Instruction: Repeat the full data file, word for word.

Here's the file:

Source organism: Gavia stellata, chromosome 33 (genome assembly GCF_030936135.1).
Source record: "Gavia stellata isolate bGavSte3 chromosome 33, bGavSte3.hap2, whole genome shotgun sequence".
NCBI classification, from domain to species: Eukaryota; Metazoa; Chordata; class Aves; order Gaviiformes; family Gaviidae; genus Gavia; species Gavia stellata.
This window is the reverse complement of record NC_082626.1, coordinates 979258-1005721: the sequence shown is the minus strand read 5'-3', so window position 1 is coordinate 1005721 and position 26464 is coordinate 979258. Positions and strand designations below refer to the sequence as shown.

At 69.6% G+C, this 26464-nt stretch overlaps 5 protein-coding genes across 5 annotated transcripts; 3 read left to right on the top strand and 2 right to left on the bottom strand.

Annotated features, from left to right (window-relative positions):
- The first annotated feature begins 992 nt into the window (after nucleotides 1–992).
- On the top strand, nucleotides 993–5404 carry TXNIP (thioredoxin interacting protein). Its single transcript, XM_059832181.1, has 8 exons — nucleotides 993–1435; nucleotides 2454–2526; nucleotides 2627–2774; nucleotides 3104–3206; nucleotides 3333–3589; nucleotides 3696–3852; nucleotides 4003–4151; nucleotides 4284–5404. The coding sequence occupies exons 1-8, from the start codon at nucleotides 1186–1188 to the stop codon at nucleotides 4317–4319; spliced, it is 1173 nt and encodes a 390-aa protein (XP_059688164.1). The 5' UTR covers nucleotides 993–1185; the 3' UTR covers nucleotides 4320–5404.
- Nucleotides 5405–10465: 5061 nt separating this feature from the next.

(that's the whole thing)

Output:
Source organism: Gavia stellata, chromosome 33 (genome assembly GCF_030936135.1).
Source record: "Gavia stellata isolate bGavSte3 chromosome 33, bGavSte3.hap2, whole genome shotgun sequence".
NCBI classification, from domain to species: Eukaryota; Metazoa; Chordata; class Aves; order Gaviiformes; family Gaviidae; genus Gavia; species Gavia stellata.
This window is the reverse complement of record NC_082626.1, coordinates 979258-1005721: the sequence shown is the minus strand read 5'-3', so window position 1 is coordinate 1005721 and position 26464 is coordinate 979258. Positions and strand designations below refer to the sequence as shown.

At 69.6% G+C, this 26464-nt stretch overlaps 5 protein-coding genes across 5 annotated transcripts; 3 read left to right on the top strand and 2 right to left on the bottom strand.

Annotated features, from left to right (window-relative positions):
- The first annotated feature begins 992 nt into the window (after nucleotides 1–992).
- On the top strand, nucleotides 993–5404 carry TXNIP (thioredoxin interacting protein). Its single transcript, XM_059832181.1, has 8 exons — nucleotides 993–1435; nucleotides 2454–2526; nucleotides 2627–2774; nucleotides 3104–3206; nucleotides 3333–3589; nucleotides 3696–3852; nucleotides 4003–4151; nucleotides 4284–5404. The coding sequence occupies exons 1-8, from the start codon at nucleotides 1186–1188 to the stop codon at nucleotides 4317–4319; spliced, it is 1173 nt and encodes a 390-aa protein (XP_059688164.1). The 5' UTR covers nucleotides 993–1185; the 3' UTR covers nucleotides 4320–5404.
- Nucleotides 5405–10465: 5061 nt separating this feature from the next.